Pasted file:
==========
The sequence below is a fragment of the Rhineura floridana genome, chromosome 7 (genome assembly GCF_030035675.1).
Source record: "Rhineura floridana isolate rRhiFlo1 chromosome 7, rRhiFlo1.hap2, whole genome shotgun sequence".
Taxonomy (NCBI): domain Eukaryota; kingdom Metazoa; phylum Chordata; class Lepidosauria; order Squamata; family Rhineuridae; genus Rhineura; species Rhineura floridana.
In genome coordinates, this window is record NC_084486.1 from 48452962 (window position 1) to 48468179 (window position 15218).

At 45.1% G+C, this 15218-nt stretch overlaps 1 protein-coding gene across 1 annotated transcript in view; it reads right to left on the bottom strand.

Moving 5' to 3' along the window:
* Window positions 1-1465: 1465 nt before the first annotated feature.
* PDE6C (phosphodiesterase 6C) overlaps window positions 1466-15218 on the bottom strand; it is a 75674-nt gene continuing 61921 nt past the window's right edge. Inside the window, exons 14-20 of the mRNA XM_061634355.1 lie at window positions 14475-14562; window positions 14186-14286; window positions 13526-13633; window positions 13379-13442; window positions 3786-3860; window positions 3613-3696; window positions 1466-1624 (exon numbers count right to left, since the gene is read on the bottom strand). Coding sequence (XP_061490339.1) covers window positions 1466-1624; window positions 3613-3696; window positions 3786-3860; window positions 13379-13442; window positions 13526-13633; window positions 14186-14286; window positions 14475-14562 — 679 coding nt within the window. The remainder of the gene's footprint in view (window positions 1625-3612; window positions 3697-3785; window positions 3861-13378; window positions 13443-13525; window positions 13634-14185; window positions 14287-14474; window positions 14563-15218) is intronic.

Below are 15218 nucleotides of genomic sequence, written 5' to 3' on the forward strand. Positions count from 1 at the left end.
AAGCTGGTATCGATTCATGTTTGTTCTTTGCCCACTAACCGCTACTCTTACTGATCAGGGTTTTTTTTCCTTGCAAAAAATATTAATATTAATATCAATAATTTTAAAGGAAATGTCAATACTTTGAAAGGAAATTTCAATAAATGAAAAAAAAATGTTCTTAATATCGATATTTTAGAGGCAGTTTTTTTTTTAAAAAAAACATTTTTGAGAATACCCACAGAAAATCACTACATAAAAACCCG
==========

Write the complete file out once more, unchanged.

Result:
The sequence below is a fragment of the Rhineura floridana genome, chromosome 7 (genome assembly GCF_030035675.1).
Source record: "Rhineura floridana isolate rRhiFlo1 chromosome 7, rRhiFlo1.hap2, whole genome shotgun sequence".
Taxonomy (NCBI): domain Eukaryota; kingdom Metazoa; phylum Chordata; class Lepidosauria; order Squamata; family Rhineuridae; genus Rhineura; species Rhineura floridana.
In genome coordinates, this window is record NC_084486.1 from 48452962 (window position 1) to 48468179 (window position 15218).

At 45.1% G+C, this 15218-nt stretch overlaps 1 protein-coding gene across 1 annotated transcript in view; it reads right to left on the bottom strand.

Moving 5' to 3' along the window:
* Window positions 1-1465: 1465 nt before the first annotated feature.
* PDE6C (phosphodiesterase 6C) overlaps window positions 1466-15218 on the bottom strand; it is a 75674-nt gene continuing 61921 nt past the window's right edge. Inside the window, exons 14-20 of the mRNA XM_061634355.1 lie at window positions 14475-14562; window positions 14186-14286; window positions 13526-13633; window positions 13379-13442; window positions 3786-3860; window positions 3613-3696; window positions 1466-1624 (exon numbers count right to left, since the gene is read on the bottom strand). Coding sequence (XP_061490339.1) covers window positions 1466-1624; window positions 3613-3696; window positions 3786-3860; window positions 13379-13442; window positions 13526-13633; window positions 14186-14286; window positions 14475-14562 — 679 coding nt within the window. The remainder of the gene's footprint in view (window positions 1625-3612; window positions 3697-3785; window positions 3861-13378; window positions 13443-13525; window positions 13634-14185; window positions 14287-14474; window positions 14563-15218) is intronic.

Below are 15218 nucleotides of genomic sequence, written 5' to 3' on the forward strand. Positions count from 1 at the left end.
AAGCTGGTATCGATTCATGTTTGTTCTTTGCCCACTAACCGCTACTCTTACTGATCAGGGTTTTTTTTCCTTGCAAAAAATATTAATATTAATATCAATAATTTTAAAGGAAATGTCAATACTTTGAAAGGAAATTTCAATAAATGAAAAAAAAATGTTCTTAATATCGATATTTTAGAGGCAGTTTTTTTTTTAAAAAAAACATTTTTGAGAATACCCACAGAAAATCACTACATAAAAACCCG